Flu season and hearing

N2201 P46006 C

By Sarah Curtis, Au.D., founder of Sounds of Life Hearing

It is not uncommon to experience some level of hearing loss in conjunction with upper respiratory infections, including colds and the flu. Infections result in inflammation, and sinus and/or nasal infections lead to swelling of the back of your throat. This area contains one end of the Eustachian tubes, which normally keep the pressure behind our eardrums balanced. When they’re blocked due to inflammation, a vacuum builds up behind the eardrum and fluid gets trapped.

Middle ear fluid and infections can happen at any age and are more common than bacterial ones. They typically clear on their own after about three weeks.

Any time you suspect a change in your hearing or ringing in your ears, it’s a good idea to see your doctor or an audiologist. Parent should trust their gut. If you think your child might have hearing loss, come see an audiologist like us. There’s no harm in checking.

It is very important to get medical attention for chronic ear infections. If left untreated, they can cause further damage to the middle ear. We are big fans of ENTs and refer often. If there is ever a sudden loss in hearing, especially if it is accompanied by dizziness and/or loud ringing, seek immediate medical attention. Though rare, it is possible to get an infection in the inner ear, which can cause permanent hearing loss. When we get a call from someone with sudden hearing loss, we make room for them on our schedule that same day and make calls to get them into an ENT as soon as possible.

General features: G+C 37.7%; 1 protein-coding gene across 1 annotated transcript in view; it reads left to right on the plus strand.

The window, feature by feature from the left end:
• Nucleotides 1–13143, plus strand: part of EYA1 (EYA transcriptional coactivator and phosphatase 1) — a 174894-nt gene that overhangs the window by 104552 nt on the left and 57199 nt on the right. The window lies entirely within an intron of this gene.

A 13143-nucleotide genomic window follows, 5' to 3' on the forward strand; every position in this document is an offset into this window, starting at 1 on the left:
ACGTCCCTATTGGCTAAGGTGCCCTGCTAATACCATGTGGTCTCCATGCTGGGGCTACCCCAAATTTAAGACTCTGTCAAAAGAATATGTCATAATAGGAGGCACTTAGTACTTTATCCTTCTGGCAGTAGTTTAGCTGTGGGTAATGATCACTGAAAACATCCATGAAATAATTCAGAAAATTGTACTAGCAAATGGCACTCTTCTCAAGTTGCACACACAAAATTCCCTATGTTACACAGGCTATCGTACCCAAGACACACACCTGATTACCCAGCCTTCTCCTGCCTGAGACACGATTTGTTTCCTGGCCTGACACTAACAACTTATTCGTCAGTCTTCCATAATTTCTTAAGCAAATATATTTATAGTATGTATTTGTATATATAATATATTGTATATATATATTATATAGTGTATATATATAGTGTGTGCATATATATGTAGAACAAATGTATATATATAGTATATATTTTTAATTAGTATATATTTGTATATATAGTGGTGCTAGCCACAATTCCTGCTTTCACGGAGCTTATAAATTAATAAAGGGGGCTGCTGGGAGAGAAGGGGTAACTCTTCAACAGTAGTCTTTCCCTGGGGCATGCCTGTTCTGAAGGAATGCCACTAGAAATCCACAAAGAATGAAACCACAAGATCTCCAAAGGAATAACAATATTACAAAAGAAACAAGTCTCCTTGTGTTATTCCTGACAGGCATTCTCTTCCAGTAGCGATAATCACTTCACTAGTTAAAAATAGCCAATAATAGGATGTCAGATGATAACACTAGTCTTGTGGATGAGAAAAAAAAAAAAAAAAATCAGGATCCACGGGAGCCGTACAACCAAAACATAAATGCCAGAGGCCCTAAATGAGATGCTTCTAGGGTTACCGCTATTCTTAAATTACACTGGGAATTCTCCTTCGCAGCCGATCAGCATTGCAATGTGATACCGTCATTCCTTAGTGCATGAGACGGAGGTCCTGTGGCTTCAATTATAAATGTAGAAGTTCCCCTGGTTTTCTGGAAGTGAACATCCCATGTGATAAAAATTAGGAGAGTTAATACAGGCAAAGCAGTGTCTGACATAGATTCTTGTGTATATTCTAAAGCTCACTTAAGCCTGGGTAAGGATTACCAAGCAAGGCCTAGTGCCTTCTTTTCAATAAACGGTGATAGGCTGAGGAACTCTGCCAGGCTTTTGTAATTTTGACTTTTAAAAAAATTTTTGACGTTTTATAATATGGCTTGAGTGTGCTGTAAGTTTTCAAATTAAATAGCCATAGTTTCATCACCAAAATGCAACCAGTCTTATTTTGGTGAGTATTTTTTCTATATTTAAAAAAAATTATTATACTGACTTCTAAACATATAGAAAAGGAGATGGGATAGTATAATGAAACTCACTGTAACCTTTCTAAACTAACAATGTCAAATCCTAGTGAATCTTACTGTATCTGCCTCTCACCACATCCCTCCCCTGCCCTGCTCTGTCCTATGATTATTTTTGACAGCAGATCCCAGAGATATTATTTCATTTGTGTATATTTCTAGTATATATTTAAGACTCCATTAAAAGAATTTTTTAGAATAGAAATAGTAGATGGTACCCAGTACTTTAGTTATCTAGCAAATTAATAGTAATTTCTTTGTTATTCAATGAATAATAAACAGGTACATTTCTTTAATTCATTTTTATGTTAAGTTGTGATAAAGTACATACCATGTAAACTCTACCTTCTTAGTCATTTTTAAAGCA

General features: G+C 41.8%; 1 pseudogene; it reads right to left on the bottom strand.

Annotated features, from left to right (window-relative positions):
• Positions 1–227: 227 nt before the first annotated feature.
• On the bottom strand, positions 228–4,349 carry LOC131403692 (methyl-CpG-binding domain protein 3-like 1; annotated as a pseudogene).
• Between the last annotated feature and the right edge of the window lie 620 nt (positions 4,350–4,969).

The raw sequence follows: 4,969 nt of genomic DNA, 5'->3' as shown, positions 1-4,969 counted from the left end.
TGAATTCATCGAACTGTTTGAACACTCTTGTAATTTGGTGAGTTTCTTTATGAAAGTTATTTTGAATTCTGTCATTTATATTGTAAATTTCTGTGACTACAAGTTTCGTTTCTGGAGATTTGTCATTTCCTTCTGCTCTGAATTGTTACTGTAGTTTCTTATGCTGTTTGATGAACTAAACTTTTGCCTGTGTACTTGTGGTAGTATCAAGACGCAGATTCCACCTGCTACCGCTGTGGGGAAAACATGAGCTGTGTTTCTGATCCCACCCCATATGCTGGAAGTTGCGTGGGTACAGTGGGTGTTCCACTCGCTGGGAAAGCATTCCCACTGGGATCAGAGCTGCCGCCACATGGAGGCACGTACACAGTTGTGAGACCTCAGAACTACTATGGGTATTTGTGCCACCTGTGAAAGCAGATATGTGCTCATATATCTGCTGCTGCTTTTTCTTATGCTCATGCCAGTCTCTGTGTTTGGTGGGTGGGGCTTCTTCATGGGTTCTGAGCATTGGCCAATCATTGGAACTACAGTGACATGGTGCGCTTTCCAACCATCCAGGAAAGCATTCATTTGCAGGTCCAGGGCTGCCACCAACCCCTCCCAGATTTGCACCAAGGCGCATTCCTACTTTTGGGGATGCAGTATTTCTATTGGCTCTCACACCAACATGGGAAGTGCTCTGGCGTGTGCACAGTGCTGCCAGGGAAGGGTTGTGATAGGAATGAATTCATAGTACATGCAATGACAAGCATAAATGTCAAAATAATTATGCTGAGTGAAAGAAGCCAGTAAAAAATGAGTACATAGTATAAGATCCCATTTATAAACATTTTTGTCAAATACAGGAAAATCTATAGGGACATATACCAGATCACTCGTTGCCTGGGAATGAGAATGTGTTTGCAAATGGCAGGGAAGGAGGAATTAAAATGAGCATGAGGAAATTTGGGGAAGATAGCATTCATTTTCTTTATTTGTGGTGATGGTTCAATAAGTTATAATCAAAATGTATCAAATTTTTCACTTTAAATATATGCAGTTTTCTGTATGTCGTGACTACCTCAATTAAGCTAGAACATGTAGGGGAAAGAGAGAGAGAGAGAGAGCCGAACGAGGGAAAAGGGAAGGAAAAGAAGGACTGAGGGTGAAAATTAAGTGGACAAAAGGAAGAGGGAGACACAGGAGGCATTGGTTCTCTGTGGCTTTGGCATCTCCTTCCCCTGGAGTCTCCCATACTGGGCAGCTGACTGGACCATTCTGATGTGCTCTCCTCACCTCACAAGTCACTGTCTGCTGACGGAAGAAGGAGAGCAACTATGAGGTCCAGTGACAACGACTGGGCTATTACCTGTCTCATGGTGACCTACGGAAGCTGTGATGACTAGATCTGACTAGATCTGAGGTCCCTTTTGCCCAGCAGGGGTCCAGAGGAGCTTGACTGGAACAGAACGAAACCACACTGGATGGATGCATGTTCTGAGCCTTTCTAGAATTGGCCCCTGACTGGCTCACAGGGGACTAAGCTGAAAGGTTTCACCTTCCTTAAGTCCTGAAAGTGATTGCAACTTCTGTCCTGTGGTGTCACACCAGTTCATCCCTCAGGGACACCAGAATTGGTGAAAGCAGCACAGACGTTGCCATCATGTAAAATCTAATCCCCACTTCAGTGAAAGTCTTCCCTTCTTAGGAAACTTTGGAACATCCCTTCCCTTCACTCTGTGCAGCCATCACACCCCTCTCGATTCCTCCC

Audiologists will discover the cause and set you on a path to better hearing and a healthier life.

Sounds of Life Hearing Center is located at 8007 Auburn Road, Suite 1, in Concord Twp. For more information call 440-579-4085 or check the website SoundsOfLifeHC.com.